Rié (pronounced ree-ay) Funakoshi - known simply as Rié - is a Japanese London-art school graduate set to make her debut UK release this summer with the four-track EP Business Trips, arriving
[insert label name] June 30. A singer-songwriter of rare melodic grace whose music resonates with the lush splendour of Karen Carpenter and the acoustic intimacy of Suzanne Vega. Following the debut
single ‘St. Martin’ which was released inline with the EPannouncement, Rié is sharing the video for the second single ‘Calling’
The Business Trips EP adds to a rich back-catalogue of music for Rié. Having studied Fine Art at London’s Central St Martins, she began to immerse herself in music shortly after graduating, which along with painting, became her defining characteristic. Following a deluge of songwriting the young woman who sports striking pink-streaked hair earned a deal with Sony Japan at the age of 19 under the recording name Rie Fu, earning herself widespread recognition with the release of her debut album at home. Subsequent albums followed, along with a stint performing on a series of Asian tours before Rié returned to the UK and settled down to record the Business Trips EP. Dedicating half of the EP to Tokyo and half to London, tracks one and three are produced by the London-based electronic three-piece, Theme Park and two and four by the Japanese producer, Hikaru Ishizaki. The songs are at once more daring and lustrously melodic than previous releases, with a move towards a richly detailed electronic sound.
‘Business Trips’, the lead track from the EP is a lavish treat of synths and electronic beats, piano and koto – a Japanese instrument that actually plays across three of the four tracks. Speaking about the track, Rié says: “I saw a gecko when my husband was away on a business trip,” she recalls. “It made me think this creature was looking after me while he was away. I was inspired by how Kate Bush wrote a song about washing machines [Mrs Bartolozzi, from 2005’s Aerial], so mine is about every cubicle in the office, business trips, being just like working in a studio writing music, going on tour. It’s meant to shine a subtle light on unheard voices going through those daily routines.”
Rié possesses the ability to write about anything within her music, speaking about the influence behind this, she says: “There’s nothing I wouldn’t write about,” she says. “I’d welcome the challenge of writing about the most unexpected thing. Kate Bush writes about mundane things but makes them sound like magical fairly tales.”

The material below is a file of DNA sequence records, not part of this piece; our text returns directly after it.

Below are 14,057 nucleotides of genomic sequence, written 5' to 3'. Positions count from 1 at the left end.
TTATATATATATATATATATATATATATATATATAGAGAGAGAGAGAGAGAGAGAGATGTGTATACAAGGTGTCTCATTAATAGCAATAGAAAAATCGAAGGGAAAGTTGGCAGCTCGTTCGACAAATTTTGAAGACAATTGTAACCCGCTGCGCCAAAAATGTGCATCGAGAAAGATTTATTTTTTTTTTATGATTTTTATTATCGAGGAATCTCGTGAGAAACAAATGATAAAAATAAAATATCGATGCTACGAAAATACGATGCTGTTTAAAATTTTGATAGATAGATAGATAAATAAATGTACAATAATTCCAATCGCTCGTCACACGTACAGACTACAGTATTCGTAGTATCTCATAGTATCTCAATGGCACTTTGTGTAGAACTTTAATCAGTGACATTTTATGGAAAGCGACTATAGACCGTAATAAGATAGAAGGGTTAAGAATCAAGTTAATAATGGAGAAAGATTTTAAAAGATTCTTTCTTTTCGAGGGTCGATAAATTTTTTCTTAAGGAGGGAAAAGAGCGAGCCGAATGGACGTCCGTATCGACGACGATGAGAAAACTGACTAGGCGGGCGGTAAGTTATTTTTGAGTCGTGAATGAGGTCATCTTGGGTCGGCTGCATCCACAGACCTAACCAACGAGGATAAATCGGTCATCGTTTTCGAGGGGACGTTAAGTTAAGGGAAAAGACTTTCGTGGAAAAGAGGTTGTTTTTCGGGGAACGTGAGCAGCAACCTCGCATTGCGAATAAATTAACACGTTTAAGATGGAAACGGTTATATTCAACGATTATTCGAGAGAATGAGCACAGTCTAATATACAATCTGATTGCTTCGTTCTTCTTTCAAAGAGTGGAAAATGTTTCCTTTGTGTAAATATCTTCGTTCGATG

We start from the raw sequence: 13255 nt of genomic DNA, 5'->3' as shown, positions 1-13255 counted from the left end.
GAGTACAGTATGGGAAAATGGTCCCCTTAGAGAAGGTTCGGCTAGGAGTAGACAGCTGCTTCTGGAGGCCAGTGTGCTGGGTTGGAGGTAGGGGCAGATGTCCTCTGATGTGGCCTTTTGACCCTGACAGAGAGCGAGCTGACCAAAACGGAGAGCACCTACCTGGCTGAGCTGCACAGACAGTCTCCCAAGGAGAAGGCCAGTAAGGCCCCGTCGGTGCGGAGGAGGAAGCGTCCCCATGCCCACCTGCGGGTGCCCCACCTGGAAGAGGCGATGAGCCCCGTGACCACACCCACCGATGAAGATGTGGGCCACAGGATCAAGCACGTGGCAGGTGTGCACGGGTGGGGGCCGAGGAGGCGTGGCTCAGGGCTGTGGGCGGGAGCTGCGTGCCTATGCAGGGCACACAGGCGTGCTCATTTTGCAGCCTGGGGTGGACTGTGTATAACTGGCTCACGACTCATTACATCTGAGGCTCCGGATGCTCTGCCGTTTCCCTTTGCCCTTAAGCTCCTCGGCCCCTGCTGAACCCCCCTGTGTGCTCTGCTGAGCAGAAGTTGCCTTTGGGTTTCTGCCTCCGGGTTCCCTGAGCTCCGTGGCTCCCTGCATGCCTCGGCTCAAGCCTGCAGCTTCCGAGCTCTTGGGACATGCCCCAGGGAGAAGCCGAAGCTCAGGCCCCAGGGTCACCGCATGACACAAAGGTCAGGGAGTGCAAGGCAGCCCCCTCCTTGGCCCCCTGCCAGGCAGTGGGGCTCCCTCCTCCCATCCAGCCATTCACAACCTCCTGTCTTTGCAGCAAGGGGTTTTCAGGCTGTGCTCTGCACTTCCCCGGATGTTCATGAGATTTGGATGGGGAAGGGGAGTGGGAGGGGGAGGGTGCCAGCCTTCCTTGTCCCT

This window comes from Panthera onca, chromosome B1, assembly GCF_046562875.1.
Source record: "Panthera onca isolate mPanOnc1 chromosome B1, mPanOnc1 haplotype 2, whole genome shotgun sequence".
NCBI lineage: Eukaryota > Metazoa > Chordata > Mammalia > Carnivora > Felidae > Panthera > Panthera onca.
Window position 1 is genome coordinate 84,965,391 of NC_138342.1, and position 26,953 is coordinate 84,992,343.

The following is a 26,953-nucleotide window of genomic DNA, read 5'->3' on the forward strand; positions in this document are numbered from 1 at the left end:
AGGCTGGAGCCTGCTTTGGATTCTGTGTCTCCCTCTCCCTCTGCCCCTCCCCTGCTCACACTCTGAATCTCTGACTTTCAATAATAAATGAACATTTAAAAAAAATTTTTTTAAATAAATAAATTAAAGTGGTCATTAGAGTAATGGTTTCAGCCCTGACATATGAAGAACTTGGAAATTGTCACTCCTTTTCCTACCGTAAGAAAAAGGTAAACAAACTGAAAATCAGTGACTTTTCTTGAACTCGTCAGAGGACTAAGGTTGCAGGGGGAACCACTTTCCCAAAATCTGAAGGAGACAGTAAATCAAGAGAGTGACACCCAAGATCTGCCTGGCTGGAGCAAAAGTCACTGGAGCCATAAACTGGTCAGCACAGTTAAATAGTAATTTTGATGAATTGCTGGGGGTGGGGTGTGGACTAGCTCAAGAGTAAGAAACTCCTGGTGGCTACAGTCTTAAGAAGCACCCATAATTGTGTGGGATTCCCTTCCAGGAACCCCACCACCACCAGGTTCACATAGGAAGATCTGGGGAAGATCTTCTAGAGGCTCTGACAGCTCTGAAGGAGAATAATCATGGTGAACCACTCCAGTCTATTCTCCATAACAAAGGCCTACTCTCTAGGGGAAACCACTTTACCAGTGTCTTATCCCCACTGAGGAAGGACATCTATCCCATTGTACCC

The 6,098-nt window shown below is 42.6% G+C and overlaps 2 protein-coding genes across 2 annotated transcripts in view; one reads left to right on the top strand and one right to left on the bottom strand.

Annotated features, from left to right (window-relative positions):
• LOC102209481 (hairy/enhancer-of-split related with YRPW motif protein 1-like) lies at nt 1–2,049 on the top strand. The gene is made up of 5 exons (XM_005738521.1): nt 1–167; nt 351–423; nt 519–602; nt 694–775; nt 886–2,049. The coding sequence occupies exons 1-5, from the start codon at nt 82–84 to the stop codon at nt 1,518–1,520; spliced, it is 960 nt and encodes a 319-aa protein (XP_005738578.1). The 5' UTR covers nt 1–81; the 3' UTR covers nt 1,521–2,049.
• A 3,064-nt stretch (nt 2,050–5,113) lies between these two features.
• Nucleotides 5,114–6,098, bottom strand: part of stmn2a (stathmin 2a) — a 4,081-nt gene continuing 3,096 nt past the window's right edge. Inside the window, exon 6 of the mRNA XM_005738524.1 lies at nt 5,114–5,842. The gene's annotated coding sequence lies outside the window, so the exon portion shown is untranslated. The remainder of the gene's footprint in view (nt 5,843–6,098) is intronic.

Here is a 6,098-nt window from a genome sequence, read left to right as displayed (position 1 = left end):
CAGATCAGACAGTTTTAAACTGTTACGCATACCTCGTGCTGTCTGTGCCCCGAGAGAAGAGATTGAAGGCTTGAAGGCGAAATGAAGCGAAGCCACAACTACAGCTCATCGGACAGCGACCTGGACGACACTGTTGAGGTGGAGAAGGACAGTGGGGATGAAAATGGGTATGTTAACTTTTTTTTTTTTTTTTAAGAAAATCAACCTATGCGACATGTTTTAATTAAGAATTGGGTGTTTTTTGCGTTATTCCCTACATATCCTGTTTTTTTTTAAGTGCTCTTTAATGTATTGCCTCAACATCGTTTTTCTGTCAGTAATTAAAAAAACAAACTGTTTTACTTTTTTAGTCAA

Then there is ‘St.Martin’ – a track about love/hate relationships, Rié says: “I’d just finished a meeting with a music businessman and this guy was telling me all the reasons it would be difficult to pursue music in London,” she winces at the memory. “Often, my source of creativity when I start writing songs is irritation or frustration - that turns into energy and becomes a song. This one is no exception. In a way, it’s an answer-song to all the people telling me I couldn’t do this. It’s about determination and an introduction to the kind of person I am.”
‘Calling’ was a song written shortly after Rié relocated back to the UK, this time based in a small home counties town. The track documents the bizarreness of being Japanese whilst living in such an isolated place, examining themes of opposites and identity. “Opposites’ was the first key word, I started thinking about accents, customs, cold and heat, the sun and moon, etcetera. It also made me think about crossing the borders between racial, political, and religious conflicts as those issues were becoming more prominent around the world.”
Rié frequently combines her love for both fine art and music and her paintings can be seen in the artwork and visual video concepts with this EP. She frequently turns to Japanese poetry as a source of influence, something she says will often describe the ‘beautiful’ without ever being explicit. “Japanese poetry and writing are all about saying something through something else, implying obliquely,” she muses. “In a Japanese poem, if something is beautiful, you never use the word ‘beautiful’; you refer to it without spelling it out.”
Business Trips EP track-listing:
1. St.Martin (Theme Park mix)
2. Business Trips
4. St.Martin (Hikaru Ishizaki mix)